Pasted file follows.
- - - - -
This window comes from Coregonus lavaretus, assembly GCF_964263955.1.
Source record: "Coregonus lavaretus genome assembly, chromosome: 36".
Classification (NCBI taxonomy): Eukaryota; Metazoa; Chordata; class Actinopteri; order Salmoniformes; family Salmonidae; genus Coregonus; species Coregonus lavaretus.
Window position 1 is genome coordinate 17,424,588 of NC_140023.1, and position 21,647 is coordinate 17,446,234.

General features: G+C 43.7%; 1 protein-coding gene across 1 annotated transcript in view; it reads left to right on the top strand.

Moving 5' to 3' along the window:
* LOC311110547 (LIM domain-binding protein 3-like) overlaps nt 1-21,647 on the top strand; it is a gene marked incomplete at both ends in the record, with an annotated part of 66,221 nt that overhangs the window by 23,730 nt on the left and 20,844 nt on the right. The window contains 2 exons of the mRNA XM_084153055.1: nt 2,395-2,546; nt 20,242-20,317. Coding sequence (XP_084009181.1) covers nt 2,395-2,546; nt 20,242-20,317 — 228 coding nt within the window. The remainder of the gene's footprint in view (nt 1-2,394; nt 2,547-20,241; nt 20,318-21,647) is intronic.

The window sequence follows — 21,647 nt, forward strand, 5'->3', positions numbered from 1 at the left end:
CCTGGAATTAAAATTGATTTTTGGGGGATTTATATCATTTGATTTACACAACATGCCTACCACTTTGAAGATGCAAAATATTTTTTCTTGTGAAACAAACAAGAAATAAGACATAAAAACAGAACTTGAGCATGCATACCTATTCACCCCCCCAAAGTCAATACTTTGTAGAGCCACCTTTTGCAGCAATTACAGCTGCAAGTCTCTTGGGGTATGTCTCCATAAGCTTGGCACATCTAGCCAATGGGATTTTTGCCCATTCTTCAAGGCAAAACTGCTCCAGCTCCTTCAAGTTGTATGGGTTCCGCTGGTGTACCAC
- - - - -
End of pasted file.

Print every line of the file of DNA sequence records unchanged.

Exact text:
This window comes from Coregonus lavaretus, assembly GCF_964263955.1.
Source record: "Coregonus lavaretus genome assembly, chromosome: 36".
Classification (NCBI taxonomy): Eukaryota; Metazoa; Chordata; class Actinopteri; order Salmoniformes; family Salmonidae; genus Coregonus; species Coregonus lavaretus.
Window position 1 is genome coordinate 17,424,588 of NC_140023.1, and position 21,647 is coordinate 17,446,234.

General features: G+C 43.7%; 1 protein-coding gene across 1 annotated transcript in view; it reads left to right on the top strand.

Moving 5' to 3' along the window:
* LOC311110547 (LIM domain-binding protein 3-like) overlaps nt 1-21,647 on the top strand; it is a gene marked incomplete at both ends in the record, with an annotated part of 66,221 nt that overhangs the window by 23,730 nt on the left and 20,844 nt on the right. The window contains 2 exons of the mRNA XM_084153055.1: nt 2,395-2,546; nt 20,242-20,317. Coding sequence (XP_084009181.1) covers nt 2,395-2,546; nt 20,242-20,317 — 228 coding nt within the window. The remainder of the gene's footprint in view (nt 1-2,394; nt 2,547-20,241; nt 20,318-21,647) is intronic.

The window sequence follows — 21,647 nt, forward strand, 5'->3', positions numbered from 1 at the left end:
CCTGGAATTAAAATTGATTTTTGGGGGATTTATATCATTTGATTTACACAACATGCCTACCACTTTGAAGATGCAAAATATTTTTTCTTGTGAAACAAACAAGAAATAAGACATAAAAACAGAACTTGAGCATGCATACCTATTCACCCCCCCAAAGTCAATACTTTGTAGAGCCACCTTTTGCAGCAATTACAGCTGCAAGTCTCTTGGGGTATGTCTCCATAAGCTTGGCACATCTAGCCAATGGGATTTTTGCCCATTCTTCAAGGCAAAACTGCTCCAGCTCCTTCAAGTTGTATGGGTTCCGCTGGTGTACCAC